Learnings from BFI@SMU Professional Advisors Workshop - Evolving into Effective Advisors for Family Offices on 31 Oct 2017
How can advisors help Asian family businesses deliver long-term returns while creating lasting value for the family? This was the theme of the one-day Professional Advisors Workshop organized by the Business Families Institute at the Singapore Management University recently. Designed for private banking relationship managers, the intensive training programme gave participants an opportunity to understand and design investment solutions unique to family businesses while working through real-life cases and examples.
Key takeaways from the workshop were as follows:
1.Focus on the ‘family’ behind the business – Family business advisors have the tough job of balancing business needs and individual goals of family members while supporting growth of the company. By understanding family dynamics, trusted advisors can direct family members to better possibilities, anticipate the sore spots, seek out alternative methods to solve problems and ask the hard questions when required.
2.Invest in understanding the family’s investment objectives – Personal aspirations of the founder can take precedence over maximising bottom line profits while determining a family’s investment plans. For example, a family business involved in the technology industry may choose to pursue largely philanthropic opportunities through its investments. Such objectives are often not evident in the first conversation. To recommend an optimal set of investments products, an advisor has to take the time to understand the family’s investment motives.
3.One size does not fit all – Multiple stakeholders in the family business can have conflicting views on the direction that the business should take. An advisor has to take into account views of the ‘next-gen’, founding members and extended family while drawing out an investment framework. The older generation may be more interested in capital preservation to ensure adequate funds in retirement while the younger generation wants to raise capital to finance new ventures.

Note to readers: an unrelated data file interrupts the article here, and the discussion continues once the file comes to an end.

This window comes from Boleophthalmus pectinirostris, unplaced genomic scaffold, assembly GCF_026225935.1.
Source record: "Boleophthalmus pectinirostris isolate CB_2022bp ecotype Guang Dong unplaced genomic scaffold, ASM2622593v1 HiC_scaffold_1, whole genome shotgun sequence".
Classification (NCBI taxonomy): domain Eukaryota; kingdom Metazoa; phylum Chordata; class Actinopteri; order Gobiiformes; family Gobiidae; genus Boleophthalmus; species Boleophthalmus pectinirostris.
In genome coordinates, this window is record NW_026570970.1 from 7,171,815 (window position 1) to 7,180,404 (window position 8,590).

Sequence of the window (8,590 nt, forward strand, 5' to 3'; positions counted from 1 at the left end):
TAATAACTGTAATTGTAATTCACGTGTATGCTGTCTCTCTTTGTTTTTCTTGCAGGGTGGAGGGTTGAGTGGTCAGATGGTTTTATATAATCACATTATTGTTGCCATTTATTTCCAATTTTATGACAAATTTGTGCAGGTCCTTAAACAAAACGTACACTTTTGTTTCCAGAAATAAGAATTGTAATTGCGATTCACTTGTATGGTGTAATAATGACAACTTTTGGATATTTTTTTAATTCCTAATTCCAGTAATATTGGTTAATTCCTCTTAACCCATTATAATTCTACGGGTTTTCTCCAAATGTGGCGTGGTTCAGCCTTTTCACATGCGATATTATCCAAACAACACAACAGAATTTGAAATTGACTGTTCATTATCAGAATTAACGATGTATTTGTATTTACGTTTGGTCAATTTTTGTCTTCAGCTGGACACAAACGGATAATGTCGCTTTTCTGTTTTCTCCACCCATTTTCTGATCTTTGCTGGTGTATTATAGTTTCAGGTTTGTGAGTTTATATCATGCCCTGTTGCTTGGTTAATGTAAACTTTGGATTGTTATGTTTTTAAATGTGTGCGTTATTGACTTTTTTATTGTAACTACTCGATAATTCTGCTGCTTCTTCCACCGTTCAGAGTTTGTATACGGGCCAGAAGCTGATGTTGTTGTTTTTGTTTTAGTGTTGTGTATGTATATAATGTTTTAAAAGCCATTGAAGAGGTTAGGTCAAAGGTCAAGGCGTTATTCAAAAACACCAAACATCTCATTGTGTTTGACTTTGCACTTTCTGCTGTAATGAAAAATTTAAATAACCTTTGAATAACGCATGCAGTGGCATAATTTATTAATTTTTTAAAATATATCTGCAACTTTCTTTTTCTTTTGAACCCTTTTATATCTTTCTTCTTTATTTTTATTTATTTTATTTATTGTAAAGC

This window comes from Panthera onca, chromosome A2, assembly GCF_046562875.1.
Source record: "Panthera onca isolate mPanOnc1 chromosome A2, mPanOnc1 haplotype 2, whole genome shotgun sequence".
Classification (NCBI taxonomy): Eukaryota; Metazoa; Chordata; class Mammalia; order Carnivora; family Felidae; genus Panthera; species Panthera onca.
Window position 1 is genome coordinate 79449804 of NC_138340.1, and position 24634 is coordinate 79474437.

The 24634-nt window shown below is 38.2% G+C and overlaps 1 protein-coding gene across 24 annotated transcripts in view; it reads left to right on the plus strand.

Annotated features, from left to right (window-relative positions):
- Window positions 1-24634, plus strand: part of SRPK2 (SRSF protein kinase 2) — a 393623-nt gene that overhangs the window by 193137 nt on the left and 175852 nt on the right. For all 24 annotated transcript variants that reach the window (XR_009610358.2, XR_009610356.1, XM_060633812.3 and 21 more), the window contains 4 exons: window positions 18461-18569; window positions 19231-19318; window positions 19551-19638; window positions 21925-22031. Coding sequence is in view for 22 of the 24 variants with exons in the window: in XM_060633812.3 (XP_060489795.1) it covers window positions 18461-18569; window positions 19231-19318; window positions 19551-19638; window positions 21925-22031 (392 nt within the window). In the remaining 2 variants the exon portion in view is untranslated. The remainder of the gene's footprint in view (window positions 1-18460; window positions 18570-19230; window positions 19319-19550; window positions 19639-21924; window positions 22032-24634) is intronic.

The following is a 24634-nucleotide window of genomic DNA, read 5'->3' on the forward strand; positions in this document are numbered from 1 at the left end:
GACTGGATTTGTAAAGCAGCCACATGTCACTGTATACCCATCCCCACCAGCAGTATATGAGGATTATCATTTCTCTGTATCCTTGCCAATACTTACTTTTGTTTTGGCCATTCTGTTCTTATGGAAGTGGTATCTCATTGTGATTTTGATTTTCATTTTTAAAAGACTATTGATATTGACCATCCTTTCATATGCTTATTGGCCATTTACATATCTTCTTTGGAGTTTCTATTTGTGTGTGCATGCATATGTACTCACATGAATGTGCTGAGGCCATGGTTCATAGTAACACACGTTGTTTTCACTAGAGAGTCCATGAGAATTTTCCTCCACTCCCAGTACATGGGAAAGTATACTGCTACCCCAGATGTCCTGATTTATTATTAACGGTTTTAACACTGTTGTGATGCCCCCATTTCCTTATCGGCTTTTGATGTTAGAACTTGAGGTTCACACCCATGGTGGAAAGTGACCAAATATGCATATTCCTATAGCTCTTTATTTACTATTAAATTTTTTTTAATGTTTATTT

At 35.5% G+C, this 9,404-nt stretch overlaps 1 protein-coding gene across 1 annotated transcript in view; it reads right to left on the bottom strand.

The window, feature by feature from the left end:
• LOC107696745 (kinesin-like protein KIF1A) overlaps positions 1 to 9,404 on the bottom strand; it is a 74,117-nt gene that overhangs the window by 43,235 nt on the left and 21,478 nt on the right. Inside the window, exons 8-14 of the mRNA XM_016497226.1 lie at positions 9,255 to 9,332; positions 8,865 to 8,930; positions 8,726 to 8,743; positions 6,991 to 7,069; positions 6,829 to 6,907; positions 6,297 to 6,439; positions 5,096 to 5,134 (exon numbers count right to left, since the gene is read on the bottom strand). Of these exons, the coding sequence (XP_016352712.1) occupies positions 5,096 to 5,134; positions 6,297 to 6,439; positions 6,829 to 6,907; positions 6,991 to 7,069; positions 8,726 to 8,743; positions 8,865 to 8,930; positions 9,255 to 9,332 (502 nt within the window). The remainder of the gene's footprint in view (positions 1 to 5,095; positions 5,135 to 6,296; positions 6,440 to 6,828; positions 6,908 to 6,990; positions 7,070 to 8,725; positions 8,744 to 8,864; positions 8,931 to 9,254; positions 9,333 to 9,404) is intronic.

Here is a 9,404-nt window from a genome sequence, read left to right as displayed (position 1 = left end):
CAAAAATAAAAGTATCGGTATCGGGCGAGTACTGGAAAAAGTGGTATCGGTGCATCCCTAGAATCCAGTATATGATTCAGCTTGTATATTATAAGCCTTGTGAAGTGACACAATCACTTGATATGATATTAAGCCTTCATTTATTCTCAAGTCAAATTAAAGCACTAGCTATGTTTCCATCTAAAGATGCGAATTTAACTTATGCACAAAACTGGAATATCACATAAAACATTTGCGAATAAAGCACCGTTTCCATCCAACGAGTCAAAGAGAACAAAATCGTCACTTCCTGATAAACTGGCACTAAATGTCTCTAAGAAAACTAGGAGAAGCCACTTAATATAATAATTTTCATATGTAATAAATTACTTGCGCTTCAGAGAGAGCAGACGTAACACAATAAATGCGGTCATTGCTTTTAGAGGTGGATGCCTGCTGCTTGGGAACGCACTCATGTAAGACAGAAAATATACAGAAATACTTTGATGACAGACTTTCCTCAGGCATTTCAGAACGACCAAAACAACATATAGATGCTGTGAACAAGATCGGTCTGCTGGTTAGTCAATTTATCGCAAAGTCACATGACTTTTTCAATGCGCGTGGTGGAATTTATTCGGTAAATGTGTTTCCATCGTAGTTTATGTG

4.Build domain knowledge beyond banking – A personal advisor can go beyond just financial advice and act as a catalyst for the family’s innovation efforts. A well-informed advisor who is aware of the current industry trends and builds expertise in supplementary areas such as technology and trade can offer more holistic solutions.
5.Work with a multi-disciplinary team - A single advisor may not have the expertise to address all of the client’s investment needs. A certain business may require an investment in alternative instruments while the advisor’s core competency may be in fixed income products. Advisors should then take advantage of specialized resources both within their organization and outside to help their clients find personalized solutions.
With a growing trend of virtual family offices and businesses appointing virtual Chief Investment Officers, private banks need to focus on their unique strengths to remain relevant. Their rigorous on boarding process and ability to offer a wide suite of corporate lending products can help them offer solutions that their competitors (such as a Multi Family Office) cannot. This was evident in the recommendations made by the participants on a case study discussion that concluded the training session.